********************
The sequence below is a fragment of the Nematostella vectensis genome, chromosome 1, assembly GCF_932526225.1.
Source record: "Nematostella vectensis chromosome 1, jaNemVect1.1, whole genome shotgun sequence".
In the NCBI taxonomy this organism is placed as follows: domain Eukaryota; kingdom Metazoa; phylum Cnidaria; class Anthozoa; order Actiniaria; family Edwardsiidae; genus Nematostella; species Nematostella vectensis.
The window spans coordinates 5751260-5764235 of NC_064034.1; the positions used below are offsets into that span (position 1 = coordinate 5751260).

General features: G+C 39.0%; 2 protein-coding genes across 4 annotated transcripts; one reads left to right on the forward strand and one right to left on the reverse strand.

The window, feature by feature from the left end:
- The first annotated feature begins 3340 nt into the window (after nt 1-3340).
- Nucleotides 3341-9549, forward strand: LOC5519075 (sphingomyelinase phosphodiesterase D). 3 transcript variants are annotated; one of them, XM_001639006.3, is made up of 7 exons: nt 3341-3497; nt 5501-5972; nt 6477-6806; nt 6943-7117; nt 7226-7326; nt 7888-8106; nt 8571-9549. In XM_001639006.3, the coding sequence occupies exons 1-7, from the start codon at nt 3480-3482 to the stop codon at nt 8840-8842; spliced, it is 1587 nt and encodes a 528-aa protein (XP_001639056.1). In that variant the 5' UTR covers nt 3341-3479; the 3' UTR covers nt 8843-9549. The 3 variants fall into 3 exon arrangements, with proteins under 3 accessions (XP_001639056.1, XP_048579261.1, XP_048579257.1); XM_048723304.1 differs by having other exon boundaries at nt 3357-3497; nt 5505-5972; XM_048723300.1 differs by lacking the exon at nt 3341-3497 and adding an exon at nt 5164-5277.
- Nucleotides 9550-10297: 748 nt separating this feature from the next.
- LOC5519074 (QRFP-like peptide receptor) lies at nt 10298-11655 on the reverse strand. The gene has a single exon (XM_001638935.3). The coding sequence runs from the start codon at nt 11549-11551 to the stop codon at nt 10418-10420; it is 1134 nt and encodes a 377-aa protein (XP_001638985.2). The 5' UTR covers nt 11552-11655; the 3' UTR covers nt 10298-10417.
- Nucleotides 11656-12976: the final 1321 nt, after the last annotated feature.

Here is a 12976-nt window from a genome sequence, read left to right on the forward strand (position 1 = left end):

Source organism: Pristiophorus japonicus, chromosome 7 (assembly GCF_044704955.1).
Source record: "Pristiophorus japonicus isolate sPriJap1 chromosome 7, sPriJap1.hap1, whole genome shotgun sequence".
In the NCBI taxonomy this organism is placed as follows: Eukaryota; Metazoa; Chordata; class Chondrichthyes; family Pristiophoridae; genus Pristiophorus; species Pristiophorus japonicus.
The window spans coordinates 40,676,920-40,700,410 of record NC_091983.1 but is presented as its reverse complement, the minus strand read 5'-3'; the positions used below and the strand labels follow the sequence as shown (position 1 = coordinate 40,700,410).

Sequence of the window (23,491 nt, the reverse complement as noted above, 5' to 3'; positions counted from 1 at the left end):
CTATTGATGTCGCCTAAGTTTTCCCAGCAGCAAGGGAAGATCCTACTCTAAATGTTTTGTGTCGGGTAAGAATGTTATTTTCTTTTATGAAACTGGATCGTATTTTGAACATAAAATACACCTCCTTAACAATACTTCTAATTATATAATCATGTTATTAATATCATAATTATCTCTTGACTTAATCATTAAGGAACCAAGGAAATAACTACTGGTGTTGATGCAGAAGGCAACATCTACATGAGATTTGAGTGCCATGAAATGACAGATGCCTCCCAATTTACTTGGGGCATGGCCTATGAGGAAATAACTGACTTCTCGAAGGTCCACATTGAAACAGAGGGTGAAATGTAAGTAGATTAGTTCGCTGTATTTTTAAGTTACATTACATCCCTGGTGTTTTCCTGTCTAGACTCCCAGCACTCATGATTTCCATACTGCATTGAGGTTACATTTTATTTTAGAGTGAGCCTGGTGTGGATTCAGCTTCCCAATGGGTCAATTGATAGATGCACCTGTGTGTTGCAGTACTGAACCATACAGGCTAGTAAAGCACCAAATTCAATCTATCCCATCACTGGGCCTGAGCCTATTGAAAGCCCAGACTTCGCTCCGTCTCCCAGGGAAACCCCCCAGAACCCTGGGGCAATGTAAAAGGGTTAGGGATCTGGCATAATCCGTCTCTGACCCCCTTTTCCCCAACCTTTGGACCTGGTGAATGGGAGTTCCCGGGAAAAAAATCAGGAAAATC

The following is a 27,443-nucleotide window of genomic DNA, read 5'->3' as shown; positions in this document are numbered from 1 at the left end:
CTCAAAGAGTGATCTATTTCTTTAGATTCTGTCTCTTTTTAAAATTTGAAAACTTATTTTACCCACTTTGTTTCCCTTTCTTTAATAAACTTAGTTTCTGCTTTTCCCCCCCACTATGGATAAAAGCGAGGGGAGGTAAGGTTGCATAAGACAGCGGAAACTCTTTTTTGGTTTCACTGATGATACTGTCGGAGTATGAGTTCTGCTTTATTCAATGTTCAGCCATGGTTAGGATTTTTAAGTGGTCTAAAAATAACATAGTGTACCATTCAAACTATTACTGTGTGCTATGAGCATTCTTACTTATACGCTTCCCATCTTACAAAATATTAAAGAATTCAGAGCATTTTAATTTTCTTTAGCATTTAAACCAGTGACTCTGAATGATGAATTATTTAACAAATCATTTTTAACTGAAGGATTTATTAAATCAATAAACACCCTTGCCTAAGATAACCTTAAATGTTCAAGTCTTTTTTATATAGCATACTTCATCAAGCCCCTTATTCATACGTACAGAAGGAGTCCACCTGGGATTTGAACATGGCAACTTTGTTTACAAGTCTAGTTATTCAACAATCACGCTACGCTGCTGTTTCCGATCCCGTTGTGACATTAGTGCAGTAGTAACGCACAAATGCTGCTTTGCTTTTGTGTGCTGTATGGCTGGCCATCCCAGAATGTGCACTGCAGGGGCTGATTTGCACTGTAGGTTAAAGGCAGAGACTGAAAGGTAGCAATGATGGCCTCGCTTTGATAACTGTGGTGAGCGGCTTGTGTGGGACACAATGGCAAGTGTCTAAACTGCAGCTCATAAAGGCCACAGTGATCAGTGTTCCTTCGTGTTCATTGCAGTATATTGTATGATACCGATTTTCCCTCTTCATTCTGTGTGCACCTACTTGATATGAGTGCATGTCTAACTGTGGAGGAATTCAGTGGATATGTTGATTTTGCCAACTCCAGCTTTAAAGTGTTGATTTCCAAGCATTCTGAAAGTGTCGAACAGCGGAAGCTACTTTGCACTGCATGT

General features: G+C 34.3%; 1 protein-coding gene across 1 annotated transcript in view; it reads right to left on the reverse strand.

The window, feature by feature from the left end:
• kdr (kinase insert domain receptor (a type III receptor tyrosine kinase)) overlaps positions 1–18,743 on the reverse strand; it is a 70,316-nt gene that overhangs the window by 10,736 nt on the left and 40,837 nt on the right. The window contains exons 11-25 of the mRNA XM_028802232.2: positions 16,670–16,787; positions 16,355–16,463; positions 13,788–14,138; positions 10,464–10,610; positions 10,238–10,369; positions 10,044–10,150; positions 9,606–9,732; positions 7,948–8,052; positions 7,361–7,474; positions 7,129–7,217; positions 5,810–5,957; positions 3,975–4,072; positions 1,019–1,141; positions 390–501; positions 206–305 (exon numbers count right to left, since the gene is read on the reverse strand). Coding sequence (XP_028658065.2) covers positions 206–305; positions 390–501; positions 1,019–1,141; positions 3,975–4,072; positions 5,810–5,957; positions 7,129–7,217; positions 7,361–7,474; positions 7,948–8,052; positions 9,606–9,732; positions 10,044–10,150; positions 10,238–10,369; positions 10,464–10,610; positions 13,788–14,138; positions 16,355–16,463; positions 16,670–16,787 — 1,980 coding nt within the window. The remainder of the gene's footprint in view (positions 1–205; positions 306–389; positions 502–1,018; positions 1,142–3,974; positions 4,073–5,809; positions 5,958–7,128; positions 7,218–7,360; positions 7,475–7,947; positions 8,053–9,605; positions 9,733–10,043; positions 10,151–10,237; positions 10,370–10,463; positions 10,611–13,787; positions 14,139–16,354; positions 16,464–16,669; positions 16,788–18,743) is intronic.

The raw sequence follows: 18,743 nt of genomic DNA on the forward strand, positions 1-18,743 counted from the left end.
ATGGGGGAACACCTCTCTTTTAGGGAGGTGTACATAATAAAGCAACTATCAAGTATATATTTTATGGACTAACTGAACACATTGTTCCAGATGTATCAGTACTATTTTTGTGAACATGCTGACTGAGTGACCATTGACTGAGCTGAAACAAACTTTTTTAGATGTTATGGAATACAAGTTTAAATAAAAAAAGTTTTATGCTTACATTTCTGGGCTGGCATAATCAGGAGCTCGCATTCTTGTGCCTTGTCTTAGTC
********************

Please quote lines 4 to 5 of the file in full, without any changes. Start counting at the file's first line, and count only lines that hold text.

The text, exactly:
The window spans coordinates 5751260-5764235 of NC_064034.1; the positions used below are offsets into that span (position 1 = coordinate 5751260).

General features: G+C 39.0%; 2 protein-coding genes across 4 annotated transcripts; one reads left to right on the forward strand and one right to left on the reverse strand.